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BMC Neurosci. 2009 May 29;10:54. doi: 10.1186/1471-2202-10-54.

Does a single session of theta-burst transcranial magnetic stimulation of inferior temporal cortex affect tinnitus perception?

Author information

1
Department of Clinical Neurophysiology Georg-August University, Göttingen, Germany. csaba.poreisz@med.uni-goettingen.de

Abstract

BACKGROUND:

Cortical excitability changes as well as imbalances in excitatory and inhibitory circuits play a distinct pathophysiological role in chronic tinnitus. Repetitive transcranial magnetic stimulation (rTMS) over the temporoparietal cortex was recently introduced to modulate tinnitus perception. In the current study, the effect of theta-burst stimulation (TBS), a novel rTMS paradigm was investigated in chronic tinnitus. Twenty patients with chronic tinnitus completed the study. Tinnitus severity and loudness were monitored using a tinnitus questionnaire (TQ) and a visual analogue scale (VAS) before each session. Patients received 600 pulses of continuous TBS (cTBS), intermittent TBS (iTBS) and intermediate TBS (imTBS) over left inferior temporal cortex with an intensity of 80% of the individual active or resting motor threshold. Changes in subjective tinnitus perception were measured with a numerical rating scale (NRS).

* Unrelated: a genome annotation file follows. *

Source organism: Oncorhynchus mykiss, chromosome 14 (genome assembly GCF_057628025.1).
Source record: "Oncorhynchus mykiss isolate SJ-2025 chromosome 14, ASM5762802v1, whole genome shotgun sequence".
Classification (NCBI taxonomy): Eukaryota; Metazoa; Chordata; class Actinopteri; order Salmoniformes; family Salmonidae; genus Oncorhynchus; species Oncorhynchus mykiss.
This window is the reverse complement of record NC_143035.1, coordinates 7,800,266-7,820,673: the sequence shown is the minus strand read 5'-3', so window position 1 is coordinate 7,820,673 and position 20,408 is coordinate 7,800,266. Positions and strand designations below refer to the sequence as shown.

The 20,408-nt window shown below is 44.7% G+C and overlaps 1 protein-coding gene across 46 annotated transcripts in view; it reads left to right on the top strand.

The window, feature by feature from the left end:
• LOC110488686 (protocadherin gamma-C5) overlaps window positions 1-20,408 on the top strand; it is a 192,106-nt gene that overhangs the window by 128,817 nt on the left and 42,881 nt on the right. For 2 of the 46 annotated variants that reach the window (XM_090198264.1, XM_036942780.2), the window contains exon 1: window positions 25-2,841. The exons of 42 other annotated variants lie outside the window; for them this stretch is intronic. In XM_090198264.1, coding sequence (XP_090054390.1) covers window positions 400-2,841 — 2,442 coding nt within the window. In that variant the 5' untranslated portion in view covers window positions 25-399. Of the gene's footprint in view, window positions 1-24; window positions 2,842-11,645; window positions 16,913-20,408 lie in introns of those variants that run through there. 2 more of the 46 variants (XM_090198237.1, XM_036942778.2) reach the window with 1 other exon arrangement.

RESULTS:

TBS applied to inferior temporal cortex appeared to be safe. Although half of the patients reported a slight attenuation of tinnitus perception, group analysis resulted in no significant difference when comparing the three specific types of TBS. Converting the NRS into the VAS allowed us to compare the time-course of aftereffects. Only cTBS resulted in a significant short-lasting improvement of the symptoms. In addition there was no significant difference when comparing the responder and non-responder groups regarding their anamnestic and audiological data. The TQ score correlated significantly with the VAS, lower loudness indicating less tinnitus distress.

CONCLUSION:

TBS does not offer a promising outcome for patients with tinnitus in the presented study.

PMID:
19480651
PMCID:
PMC2703646
DOI:
10.1186/1471-2202-10-54
[Indexed for MEDLINE]
Free PMC Article

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